"Generally, the community gets along very well with their non-Jewish community neighbors," said Levitin, describing long-term residents as "always nice and welcoming."
Rabbi David Niederman, the executive director of the United Jewish Organizations of Williamsburg, told BuzzFeed News it was "the worst day of my life."
On Wednesday, he visited his close friends, the Deutsch family, to grieve the loss of their son, Moshe.
"They are devastated," he told BuzzFeed News. "It is only faith that is keeping them."
He described Deutsch, who was one of eight children, as "a wonderful kid" from a close-knit family.
"That family home is open to anyone who wants to eat, or stay over a Sabbath, or a holiday. This is what the family is, this is what Moshe is," he said. "It’s a family loss, it’s a community loss."
His father, Abe Deutsch, is a well-known community leader in Brooklyn and United Jewish Organizations board member. Abe often helps register members of the Hasidic community to vote, and Brooklyn politicians tweeted their condolences about his son's death.
"Moshe followed in his father’s footsteps and devoted his spare time and energy to help organize the UJO Passover food distribution and many other acts of kindness," the UJO said in a statement.
Niederman said that after news of the shooting first broke, someone called Abe to suggest he head to Greenville to comfort the family, unaware that his son was involved.
"If this had happened to someone else, one of the first people you would call would be his father," a member of Williamsburg's Hasidic community who attended yeshiva with Deutsch and wished to remain anonymous told BuzzFeed News.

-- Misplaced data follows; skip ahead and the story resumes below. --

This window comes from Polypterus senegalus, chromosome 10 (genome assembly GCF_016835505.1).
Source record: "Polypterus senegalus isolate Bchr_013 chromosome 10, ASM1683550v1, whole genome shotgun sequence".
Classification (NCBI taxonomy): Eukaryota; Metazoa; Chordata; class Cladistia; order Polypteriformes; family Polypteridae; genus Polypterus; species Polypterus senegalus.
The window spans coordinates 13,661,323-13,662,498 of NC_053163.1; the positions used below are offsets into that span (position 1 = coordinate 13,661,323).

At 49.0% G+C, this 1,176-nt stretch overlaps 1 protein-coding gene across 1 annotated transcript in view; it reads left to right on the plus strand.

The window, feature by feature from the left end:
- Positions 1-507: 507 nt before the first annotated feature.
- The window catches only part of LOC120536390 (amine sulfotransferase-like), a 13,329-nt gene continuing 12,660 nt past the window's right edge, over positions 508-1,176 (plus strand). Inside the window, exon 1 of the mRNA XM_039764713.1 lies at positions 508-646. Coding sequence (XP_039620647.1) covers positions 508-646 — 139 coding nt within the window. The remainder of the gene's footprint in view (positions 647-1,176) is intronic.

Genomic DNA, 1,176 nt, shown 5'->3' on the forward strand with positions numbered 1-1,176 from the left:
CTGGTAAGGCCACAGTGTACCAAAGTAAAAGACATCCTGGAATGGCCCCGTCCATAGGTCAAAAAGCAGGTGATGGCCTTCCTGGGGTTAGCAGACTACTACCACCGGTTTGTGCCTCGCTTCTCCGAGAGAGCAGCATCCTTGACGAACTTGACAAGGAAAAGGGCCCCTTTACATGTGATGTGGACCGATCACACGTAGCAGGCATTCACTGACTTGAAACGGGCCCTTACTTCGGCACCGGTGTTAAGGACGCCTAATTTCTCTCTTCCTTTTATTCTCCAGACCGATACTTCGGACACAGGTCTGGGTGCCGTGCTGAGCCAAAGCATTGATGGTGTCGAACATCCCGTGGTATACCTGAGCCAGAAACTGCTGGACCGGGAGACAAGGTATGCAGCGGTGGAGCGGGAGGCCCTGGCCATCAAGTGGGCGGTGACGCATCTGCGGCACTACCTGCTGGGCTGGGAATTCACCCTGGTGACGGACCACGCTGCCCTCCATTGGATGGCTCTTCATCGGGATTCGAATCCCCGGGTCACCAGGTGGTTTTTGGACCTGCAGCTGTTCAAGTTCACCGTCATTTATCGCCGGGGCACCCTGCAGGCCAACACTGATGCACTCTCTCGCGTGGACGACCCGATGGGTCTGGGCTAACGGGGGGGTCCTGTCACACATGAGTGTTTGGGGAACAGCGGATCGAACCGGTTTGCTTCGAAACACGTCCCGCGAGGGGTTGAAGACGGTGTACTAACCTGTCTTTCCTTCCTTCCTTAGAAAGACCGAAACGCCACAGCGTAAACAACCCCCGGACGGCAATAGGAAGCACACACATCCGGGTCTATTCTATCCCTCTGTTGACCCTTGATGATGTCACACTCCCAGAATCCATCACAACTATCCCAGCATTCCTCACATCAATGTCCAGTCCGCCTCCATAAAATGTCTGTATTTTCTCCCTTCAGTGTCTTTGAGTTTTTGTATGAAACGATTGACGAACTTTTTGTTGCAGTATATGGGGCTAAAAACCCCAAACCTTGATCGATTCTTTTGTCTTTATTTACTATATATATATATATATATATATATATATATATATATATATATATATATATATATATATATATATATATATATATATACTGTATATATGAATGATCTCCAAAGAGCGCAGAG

He described Deutsch as "a very kind guy, very talented and friendly ... always trying to help every body."
A photo posted on Twitter by a Williamsburg business showed Deutsch helping another man wrap tefillin, traditional black leather straps that are wrapped around the hands and head during prayer.
Deutsch also volunteered at Chai Lifeline, an international health care support organization. "He was very beloved amongst the staff and the children he helped," David Fox, the director of the crisis intervention and trauma department at Chai Lifeline, told BuzzFeed News.
He explained that Deutsch helped volunteer in programs for ill children and their siblings, as well as participating in bike marathons run by the organization.
On the three floors above the Greenville synagogue is a yeshiva, an Orthodox school where a few hundred boys huddled, terrified, in a lockdown during the shooting.
"They did not know what was happening," Fox said. "They were inundated with gunshot sounds, sirens, police bullhorns. ... They were there for hours. Their parents had no idea whether their children were alive still."
Chai Lifeline sent a team of around 30 Hasidic volunteers to Greenville on Tuesday night to speak with children, parents, and teachers — who Fox said were "deeply traumatized" — and they stayed until after midnight dispensing advice on how to answer questions from children about the attack and handle their own trauma.
The yeshiva classmate said he'd spoken with the family of Chaim Deutsch, Moshe's cousin, who was injured.
He said the family told him Chaim did not see the shooters but felt a bullet and started running to the backyard. The store worker, Rodriguez, ran to open the back door but was shot and killed. Chaim was the only one to escape, jumping over a fence and running into a non-Jewish building to call for help.
The horrific anti-Semitic attack shocked, but did not surprise, the Jewish leaders.
"It’s something our people have experienced for millennia," Levitin said.
He described the recent rise of anti-Semitism and hate crimes the final push from the losing side in "a battle of good versus evil, light over darkness."
"This is a massacre," said Niederman, who called on federal, state, and local leaders to more seriously address the rise of anti-Semitism. "Here's a community asking questions: Why did that happen? What did we do wrong? Why do they hate us?"
The story was updated with the Attorney General's correction of Douglas Miguel Rodriguez's full name.